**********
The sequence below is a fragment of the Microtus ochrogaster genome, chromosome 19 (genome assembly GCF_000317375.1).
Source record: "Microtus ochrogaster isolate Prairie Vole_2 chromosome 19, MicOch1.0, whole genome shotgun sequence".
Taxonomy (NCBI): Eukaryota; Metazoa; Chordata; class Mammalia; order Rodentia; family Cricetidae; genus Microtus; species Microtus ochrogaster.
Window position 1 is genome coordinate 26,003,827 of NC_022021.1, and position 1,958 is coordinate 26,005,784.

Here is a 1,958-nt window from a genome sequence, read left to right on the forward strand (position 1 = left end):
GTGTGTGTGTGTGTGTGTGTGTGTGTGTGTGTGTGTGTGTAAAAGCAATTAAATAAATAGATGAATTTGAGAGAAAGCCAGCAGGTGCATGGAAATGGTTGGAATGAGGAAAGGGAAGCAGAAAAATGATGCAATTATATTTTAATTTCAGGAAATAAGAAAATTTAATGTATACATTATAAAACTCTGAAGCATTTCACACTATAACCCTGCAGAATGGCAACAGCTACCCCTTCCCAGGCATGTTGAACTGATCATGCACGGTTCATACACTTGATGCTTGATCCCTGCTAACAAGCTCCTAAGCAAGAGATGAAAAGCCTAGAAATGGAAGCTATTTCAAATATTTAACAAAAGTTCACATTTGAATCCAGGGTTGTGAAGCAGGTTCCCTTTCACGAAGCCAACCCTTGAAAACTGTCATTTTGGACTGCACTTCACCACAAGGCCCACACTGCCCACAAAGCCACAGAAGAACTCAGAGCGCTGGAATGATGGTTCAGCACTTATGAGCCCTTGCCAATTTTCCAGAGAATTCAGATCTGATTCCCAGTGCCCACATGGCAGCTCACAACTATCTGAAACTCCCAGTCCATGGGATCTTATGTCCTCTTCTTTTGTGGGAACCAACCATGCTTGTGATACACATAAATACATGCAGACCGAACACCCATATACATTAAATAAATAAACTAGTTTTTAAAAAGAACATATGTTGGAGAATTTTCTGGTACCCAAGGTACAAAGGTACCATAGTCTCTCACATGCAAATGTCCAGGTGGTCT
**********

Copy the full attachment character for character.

The sequence below is a fragment of the Microtus ochrogaster genome, chromosome 19 (genome assembly GCF_000317375.1).
Source record: "Microtus ochrogaster isolate Prairie Vole_2 chromosome 19, MicOch1.0, whole genome shotgun sequence".
Taxonomy (NCBI): Eukaryota; Metazoa; Chordata; class Mammalia; order Rodentia; family Cricetidae; genus Microtus; species Microtus ochrogaster.
Window position 1 is genome coordinate 26,003,827 of NC_022021.1, and position 1,958 is coordinate 26,005,784.

Here is a 1,958-nt window from a genome sequence, read left to right on the forward strand (position 1 = left end):
GTGTGTGTGTGTGTGTGTGTGTGTGTGTGTGTGTGTGTGTAAAAGCAATTAAATAAATAGATGAATTTGAGAGAAAGCCAGCAGGTGCATGGAAATGGTTGGAATGAGGAAAGGGAAGCAGAAAAATGATGCAATTATATTTTAATTTCAGGAAATAAGAAAATTTAATGTATACATTATAAAACTCTGAAGCATTTCACACTATAACCCTGCAGAATGGCAACAGCTACCCCTTCCCAGGCATGTTGAACTGATCATGCACGGTTCATACACTTGATGCTTGATCCCTGCTAACAAGCTCCTAAGCAAGAGATGAAAAGCCTAGAAATGGAAGCTATTTCAAATATTTAACAAAAGTTCACATTTGAATCCAGGGTTGTGAAGCAGGTTCCCTTTCACGAAGCCAACCCTTGAAAACTGTCATTTTGGACTGCACTTCACCACAAGGCCCACACTGCCCACAAAGCCACAGAAGAACTCAGAGCGCTGGAATGATGGTTCAGCACTTATGAGCCCTTGCCAATTTTCCAGAGAATTCAGATCTGATTCCCAGTGCCCACATGGCAGCTCACAACTATCTGAAACTCCCAGTCCATGGGATCTTATGTCCTCTTCTTTTGTGGGAACCAACCATGCTTGTGATACACATAAATACATGCAGACCGAACACCCATATACATTAAATAAATAAACTAGTTTTTAAAAAGAACATATGTTGGAGAATTTTCTGGTACCCAAGGTACAAAGGTACCATAGTCTCTCACATGCAAATGTCCAGGTGGTCT